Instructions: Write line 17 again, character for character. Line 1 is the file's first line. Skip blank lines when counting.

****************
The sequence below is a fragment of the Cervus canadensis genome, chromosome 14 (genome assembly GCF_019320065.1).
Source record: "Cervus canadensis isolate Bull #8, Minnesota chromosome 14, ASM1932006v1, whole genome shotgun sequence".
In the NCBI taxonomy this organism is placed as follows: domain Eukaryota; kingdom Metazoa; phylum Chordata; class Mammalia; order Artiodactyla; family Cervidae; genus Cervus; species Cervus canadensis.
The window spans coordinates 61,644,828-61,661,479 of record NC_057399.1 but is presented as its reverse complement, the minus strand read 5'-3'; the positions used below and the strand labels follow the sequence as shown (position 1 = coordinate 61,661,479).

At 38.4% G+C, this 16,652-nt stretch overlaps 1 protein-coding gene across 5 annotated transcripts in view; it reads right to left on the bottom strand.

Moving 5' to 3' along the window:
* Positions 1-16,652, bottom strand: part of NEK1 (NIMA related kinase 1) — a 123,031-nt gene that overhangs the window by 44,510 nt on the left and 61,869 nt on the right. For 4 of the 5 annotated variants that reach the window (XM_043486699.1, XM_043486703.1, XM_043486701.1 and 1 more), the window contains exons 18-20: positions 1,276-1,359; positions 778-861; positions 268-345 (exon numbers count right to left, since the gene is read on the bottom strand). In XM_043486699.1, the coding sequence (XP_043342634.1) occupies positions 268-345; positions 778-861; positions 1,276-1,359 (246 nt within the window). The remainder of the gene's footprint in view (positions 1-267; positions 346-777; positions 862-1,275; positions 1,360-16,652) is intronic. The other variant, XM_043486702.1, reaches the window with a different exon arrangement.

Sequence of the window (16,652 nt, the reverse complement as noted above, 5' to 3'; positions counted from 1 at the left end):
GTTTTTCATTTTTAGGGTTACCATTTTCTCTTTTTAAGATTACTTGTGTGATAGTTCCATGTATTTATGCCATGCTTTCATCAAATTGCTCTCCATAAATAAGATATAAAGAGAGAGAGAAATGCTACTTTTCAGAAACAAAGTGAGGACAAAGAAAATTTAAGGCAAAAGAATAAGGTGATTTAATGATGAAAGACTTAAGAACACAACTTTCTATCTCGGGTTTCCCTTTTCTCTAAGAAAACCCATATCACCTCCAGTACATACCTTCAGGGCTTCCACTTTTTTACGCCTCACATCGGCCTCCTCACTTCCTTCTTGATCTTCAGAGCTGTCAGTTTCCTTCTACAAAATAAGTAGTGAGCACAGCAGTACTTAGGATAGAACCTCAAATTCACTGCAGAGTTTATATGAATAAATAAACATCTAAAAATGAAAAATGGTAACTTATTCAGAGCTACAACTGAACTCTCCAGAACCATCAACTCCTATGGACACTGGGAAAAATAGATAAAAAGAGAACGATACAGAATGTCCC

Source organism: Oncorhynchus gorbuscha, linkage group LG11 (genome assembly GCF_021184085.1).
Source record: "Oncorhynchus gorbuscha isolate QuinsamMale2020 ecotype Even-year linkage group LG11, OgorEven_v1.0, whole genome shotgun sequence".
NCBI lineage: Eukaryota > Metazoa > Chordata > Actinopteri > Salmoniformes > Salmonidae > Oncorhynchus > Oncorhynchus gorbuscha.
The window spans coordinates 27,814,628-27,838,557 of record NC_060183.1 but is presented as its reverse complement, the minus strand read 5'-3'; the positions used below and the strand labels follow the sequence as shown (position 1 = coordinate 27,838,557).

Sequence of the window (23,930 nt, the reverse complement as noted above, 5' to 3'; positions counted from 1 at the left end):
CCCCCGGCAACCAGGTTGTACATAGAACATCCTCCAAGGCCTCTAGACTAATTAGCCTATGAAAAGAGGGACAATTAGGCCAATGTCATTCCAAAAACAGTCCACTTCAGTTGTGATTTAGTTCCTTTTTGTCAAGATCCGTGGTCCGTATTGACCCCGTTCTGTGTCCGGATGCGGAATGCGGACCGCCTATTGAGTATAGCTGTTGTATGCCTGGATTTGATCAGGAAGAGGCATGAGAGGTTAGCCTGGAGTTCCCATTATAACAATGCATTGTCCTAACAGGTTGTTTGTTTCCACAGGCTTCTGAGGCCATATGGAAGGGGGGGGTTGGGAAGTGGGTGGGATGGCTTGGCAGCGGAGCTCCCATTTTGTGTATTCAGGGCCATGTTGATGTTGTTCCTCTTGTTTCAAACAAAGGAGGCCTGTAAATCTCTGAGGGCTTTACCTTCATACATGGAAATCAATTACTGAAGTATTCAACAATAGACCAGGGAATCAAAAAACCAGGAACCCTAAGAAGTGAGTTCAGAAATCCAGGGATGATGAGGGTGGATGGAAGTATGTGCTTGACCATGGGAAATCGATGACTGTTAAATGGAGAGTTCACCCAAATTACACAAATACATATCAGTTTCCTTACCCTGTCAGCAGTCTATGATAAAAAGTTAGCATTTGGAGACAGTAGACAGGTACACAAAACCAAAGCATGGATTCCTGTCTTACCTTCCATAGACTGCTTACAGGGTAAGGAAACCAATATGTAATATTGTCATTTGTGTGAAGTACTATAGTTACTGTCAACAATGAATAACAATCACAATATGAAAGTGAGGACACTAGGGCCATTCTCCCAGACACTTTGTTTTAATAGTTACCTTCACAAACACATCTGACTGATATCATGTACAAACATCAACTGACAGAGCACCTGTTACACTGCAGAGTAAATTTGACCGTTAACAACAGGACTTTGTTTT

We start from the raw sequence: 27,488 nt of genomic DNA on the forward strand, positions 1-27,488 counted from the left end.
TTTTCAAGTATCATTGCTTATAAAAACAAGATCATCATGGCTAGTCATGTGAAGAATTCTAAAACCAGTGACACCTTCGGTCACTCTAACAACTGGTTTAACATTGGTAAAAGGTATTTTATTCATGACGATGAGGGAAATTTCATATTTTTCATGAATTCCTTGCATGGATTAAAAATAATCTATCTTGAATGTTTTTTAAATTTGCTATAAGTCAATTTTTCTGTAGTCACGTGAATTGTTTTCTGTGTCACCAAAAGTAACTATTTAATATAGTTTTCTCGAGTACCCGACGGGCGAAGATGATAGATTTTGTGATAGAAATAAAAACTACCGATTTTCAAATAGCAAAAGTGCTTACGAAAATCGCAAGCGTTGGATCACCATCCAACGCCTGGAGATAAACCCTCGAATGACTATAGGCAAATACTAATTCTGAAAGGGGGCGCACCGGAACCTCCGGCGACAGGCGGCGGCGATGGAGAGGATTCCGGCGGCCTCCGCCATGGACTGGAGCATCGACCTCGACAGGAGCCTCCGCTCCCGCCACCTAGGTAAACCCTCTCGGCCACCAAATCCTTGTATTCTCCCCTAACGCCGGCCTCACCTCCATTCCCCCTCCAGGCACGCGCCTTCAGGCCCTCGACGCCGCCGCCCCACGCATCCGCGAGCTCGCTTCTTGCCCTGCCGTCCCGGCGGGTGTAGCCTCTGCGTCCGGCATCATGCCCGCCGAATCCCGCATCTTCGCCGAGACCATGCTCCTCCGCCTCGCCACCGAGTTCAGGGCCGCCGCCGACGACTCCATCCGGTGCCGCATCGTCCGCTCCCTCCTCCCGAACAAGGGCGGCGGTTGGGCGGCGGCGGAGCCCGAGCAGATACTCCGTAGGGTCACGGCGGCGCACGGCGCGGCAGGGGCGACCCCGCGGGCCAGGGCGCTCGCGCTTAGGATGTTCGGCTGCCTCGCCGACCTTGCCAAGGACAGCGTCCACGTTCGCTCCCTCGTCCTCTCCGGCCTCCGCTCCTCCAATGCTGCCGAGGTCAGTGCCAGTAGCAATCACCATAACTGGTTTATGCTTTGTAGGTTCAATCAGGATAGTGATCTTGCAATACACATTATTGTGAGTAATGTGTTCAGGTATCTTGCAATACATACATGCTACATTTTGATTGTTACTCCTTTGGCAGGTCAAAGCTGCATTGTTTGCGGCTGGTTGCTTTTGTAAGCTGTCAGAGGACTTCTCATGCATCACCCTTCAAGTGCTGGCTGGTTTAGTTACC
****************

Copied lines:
TTTTCAAGTATCATTGCTTATAAAAACAAGATCATCATGGCTAGTCATGTGAAGAATTCTAAAACCAGTGACACCTTCGGTCACTCTAACAACTGGTTTAACATTGGTAAAAGGTATTTTATTCATGACGATGAGGGAAATTTCATATTTTTCATGAATTCCTTGCATGGATTAAAAATAATCTATCTTGAATGTTTTTTAAATTTGCTATAAGTCAATTTTTCTGTAGTCACGTGAATTGTTTTCTGTGTCACCAAAAGTAACTATTTAATATAGTTTTCTCGAGTACCCGACGGGCGAAGATGATAGATTTTGTGATAGAAATAAAAACTACCGATTTTCAAATAGCAAAAGTGCTTACGAAAATCGCAAGCGTTGGATCACCATCCAACGCCTGGAGATAAACCCTCGAATGACTATAGGCAAATACTAATTCTGAAAGGGGGCGCACCGGAACCTCCGGCGACAGGCGGCGGCGATGGAGAGGATTCCGGCGGCCTCCGCCATGGACTGGAGCATCGACCTCGACAGGAGCCTCCGCTCCCGCCACCTAGGTAAACCCTCTCGGCCACCAAATCCTTGTATTCTCCCCTAACGCCGGCCTCACCTCCATTCCCCCTCCAGGCACGCGCCTTCAGGCCCTCGACGCCGCCGCCCCACGCATCCGCGAGCTCGCTTCTTGCCCTGCCGTCCCGGCGGGTGTAGCCTCTGCGTCCGGCATCATGCCCGCCGAATCCCGCATCTTCGCCGAGACCATGCTCCTCCGCCTCGCCACCGAGTTCAGGGCCGCCGCCGACGACTCCATCCGGTGCCGCATCGTCCGCTCCCTCCTCCCGAACAAGGGCGGCGGTTGGGCGGCGGCGGAGCCCGAGCAGATACTCCGTAGGGTCACGGCGGCGCACGGCGCGGCAGGGGCGACCCCGCGGGCCAGGGCGCTCGCGCTTAGGATGTTCGGCTGCCTCGCCGACCTTGCCAAGGACAGCGTCCACGTTCGCTCCCTCGTCCTCTCCGGCCTCCGCTCCTCCAATGCTGCCGAGGTCAGTGCCAGTAGCAATCACCATAACTGGTTTATGCTTTGTAGGTTCAATCAGGATAGTGATCTTGCAATACACATTATTGTGAGTAATGTGTTCAGGTATCTTGCAATACATACATGCTACATTTTGATTGTTACTCCTTTGGCAGGTCAAAGCTGCATTGTTTGCGGCTGGTTGCTTTTGTAAGCTGTCAGAGGACTTCTCATGCATCACCCTTCAAGTGCTGGCTGGTTTAGTTACC